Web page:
Update on 2019 Labor and Employment Legislation: What Remains?

Chris Micheli
Chris Micheli is a Principal with the Sacramento governmental relations firm of Aprea & Micheli, Inc.

Now that the house of origin deadline has passed, and we are basically at the mid-point in the California Legislative Session, we can take a look at pending legislation with particular attention to the bills that will continue along the legislative process in the second house. The focus of this article is on pending labor and employment legislation. The following are the major bills of particular interest to the California business community:

AB 5 (Gonzalez) – Independent contractors

This bill would state the intent of the Legislature to codify the decision in the Dynamex case and clarify its application. The bill would provide that the factors of the “ABC” test be applied in order to determine the status of a worker as an employee or independent contractor for all provisions of the Labor Code and the Unemployment Insurance Code.

Status: Pending in the Senate policy committee

AB 9 (Reyes) – Statute of limitations

This bill would extend the statute of limitations period to 3 years for complaints alleging employment discrimination. The bill would make conforming changes in provisions that grant a person allegedly aggrieved by an unlawful practice who first obtains knowledge of the facts of the alleged unlawful practice after the expiration of the limitations period.

Status: Pending in the Senate policy committee

AB 35 (Kalra) – Blood lead levels

This bill would require the State Department of Public Health to consider a report from a laboratory of an employee’s blood lead level at or above 20 micrograms per deciliter to be injurious to the health of the employee and to report that case within 5 business days of receiving the report to the Division of Occupational Safety Health.

Status: Pending in the Senate policy committee

AB 51 (Gonzalez) – Employment arbitration

This bill would prohibit a person from requiring any applicant for employment or any employee to waive any right, forum, or procedure for a violation of any provision of the California Fair Employment and Housing Act or other specific statutes governing employment as a condition of employment, continued employment, or the receipt of any employment-related benefit.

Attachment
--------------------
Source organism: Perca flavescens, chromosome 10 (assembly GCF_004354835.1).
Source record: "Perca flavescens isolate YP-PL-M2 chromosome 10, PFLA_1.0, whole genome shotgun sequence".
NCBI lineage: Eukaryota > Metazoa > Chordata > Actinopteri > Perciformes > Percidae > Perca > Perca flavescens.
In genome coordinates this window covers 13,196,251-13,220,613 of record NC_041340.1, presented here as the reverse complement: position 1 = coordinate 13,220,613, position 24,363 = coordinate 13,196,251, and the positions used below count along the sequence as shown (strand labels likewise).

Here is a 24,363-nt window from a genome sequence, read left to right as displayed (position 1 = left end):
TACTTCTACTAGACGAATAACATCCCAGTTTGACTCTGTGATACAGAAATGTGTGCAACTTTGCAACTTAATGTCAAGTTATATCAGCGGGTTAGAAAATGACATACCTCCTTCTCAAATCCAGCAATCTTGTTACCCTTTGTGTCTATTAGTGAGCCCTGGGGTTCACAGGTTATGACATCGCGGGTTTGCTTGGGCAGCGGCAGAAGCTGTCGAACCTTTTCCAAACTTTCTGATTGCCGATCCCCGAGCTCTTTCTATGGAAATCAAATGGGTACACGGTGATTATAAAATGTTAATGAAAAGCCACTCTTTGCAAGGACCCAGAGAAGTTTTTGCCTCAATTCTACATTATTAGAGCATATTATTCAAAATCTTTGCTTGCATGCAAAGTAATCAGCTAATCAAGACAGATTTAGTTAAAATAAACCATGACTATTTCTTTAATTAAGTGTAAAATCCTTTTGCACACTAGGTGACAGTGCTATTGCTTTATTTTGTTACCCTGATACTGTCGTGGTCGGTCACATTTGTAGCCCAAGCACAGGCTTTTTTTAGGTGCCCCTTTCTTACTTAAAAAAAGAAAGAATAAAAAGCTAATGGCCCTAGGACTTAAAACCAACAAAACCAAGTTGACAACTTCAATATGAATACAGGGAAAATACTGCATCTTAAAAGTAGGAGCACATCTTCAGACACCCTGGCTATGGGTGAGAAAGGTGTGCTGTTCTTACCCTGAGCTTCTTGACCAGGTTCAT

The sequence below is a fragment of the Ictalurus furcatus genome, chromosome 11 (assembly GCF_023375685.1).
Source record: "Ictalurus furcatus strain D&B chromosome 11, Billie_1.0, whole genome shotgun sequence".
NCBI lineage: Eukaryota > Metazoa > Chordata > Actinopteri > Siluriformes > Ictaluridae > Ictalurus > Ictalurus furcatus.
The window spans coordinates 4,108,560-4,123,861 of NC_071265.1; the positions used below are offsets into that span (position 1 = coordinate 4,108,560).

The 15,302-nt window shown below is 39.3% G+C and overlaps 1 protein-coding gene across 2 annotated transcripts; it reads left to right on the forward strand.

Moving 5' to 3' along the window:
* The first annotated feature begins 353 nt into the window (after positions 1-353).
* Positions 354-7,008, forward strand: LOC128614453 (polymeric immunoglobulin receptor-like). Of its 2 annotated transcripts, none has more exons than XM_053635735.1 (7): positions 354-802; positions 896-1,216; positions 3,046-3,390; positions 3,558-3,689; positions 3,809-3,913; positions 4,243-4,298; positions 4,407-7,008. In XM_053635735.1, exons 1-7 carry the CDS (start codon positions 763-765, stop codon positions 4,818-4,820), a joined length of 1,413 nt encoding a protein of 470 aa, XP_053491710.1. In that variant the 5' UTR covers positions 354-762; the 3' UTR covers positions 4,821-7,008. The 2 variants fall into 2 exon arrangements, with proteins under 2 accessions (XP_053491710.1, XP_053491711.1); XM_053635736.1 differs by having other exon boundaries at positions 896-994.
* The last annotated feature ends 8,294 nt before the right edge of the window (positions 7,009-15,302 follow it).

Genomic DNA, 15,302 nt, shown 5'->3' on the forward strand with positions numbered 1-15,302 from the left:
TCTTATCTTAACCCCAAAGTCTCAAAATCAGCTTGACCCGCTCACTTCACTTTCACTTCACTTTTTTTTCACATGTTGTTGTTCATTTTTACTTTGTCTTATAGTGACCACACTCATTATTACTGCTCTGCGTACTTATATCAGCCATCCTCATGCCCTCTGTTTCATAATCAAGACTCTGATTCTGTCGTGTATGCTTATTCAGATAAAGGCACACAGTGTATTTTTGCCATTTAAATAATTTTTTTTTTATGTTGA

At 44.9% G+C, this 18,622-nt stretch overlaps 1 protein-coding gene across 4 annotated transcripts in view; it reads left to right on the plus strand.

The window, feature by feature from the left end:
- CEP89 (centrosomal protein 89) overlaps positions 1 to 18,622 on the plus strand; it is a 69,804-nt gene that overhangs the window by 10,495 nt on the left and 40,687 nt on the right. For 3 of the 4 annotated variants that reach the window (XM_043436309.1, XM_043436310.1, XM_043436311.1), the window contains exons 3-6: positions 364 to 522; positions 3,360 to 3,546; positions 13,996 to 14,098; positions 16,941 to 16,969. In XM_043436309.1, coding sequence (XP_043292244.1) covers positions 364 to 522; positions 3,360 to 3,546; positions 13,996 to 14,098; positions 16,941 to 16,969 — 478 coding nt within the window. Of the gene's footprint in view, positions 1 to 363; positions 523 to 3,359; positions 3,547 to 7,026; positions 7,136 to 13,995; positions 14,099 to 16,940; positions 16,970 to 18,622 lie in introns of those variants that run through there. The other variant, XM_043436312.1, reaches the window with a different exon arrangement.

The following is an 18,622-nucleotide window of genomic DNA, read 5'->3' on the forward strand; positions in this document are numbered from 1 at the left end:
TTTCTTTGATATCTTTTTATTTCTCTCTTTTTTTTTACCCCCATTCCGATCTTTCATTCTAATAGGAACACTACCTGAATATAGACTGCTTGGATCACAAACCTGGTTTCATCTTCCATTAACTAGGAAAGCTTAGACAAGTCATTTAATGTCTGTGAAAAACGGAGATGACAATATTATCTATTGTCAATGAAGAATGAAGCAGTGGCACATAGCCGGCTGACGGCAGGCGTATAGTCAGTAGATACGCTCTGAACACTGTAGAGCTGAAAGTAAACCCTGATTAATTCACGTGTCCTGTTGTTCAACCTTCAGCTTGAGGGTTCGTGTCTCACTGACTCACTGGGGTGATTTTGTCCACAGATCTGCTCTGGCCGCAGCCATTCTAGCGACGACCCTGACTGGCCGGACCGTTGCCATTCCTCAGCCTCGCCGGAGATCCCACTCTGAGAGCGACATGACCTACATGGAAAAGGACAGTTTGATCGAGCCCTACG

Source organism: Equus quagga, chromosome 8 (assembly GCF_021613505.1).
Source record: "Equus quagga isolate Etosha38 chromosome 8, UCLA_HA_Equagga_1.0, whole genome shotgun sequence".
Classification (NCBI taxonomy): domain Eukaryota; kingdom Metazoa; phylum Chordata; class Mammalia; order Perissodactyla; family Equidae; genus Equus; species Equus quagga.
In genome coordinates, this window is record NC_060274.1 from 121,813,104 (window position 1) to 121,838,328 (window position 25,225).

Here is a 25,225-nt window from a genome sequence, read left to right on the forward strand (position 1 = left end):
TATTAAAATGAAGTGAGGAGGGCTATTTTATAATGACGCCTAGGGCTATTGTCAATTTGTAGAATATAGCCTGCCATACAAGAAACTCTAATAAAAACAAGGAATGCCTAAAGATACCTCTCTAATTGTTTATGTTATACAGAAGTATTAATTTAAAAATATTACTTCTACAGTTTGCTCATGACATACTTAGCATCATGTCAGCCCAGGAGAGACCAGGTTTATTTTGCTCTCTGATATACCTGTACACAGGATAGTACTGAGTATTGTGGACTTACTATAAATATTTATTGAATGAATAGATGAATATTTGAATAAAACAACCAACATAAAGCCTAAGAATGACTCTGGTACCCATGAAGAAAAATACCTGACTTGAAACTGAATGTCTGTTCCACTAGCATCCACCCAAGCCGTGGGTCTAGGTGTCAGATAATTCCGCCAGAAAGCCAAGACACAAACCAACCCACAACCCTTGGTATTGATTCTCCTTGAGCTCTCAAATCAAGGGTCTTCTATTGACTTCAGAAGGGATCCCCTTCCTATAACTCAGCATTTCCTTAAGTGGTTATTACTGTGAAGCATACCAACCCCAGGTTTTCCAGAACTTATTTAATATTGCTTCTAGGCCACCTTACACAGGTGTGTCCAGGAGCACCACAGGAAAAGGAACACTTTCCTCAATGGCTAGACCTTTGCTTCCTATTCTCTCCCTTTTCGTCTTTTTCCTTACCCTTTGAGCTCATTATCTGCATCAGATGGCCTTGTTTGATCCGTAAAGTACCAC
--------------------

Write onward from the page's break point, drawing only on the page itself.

Status: Pending in the Senate policy committee

AB 170 (Gonzalez) – Joint employer liability

This bill would require a client employer to share with a labor contractor all civil legal responsibility and civil liability for harassment for all workers supplied by that labor contractor.

Status: Pending in the Senate policy committee

AB 171 (Gonzalez) – Retaliation claims

The bill would prohibit an employer from discharging or in any manner discriminating or retaliating against an employee because of the employee’s status as a victim of sexual harassment, as defined by the California Fair Employment and Housing Act.

Status: Pending in the Senate policy committee

AB 403 (Kalra) – Attorneys’ fees in DLSE cases

This bill would authorize a court to award reasonable attorney’s fees to a plaintiff who brings a successful action for a violation of the law.

Status: Pending in the Senate policy committee

AB 418 (Kalra) – Union representative privilege

This bill would establish a privilege between a union agent, as defined, and a represented employee or represented former employee to refuse to disclose any confidential communication between the employee or former employee and the union agent made while the union agent was acting in the union agent’s representative capacity.

Status: Pending in the Senate policy committee

AB 520 (Kales) – Prevailing wage

This bill would provide that a public subsidy is de minimis if it is both less than $275,000 and less than 2% of the total project cost. The bill would specify that those provisions do not apply to a project that was advertised for bid, or a contract that was awarded before July 1, 2020.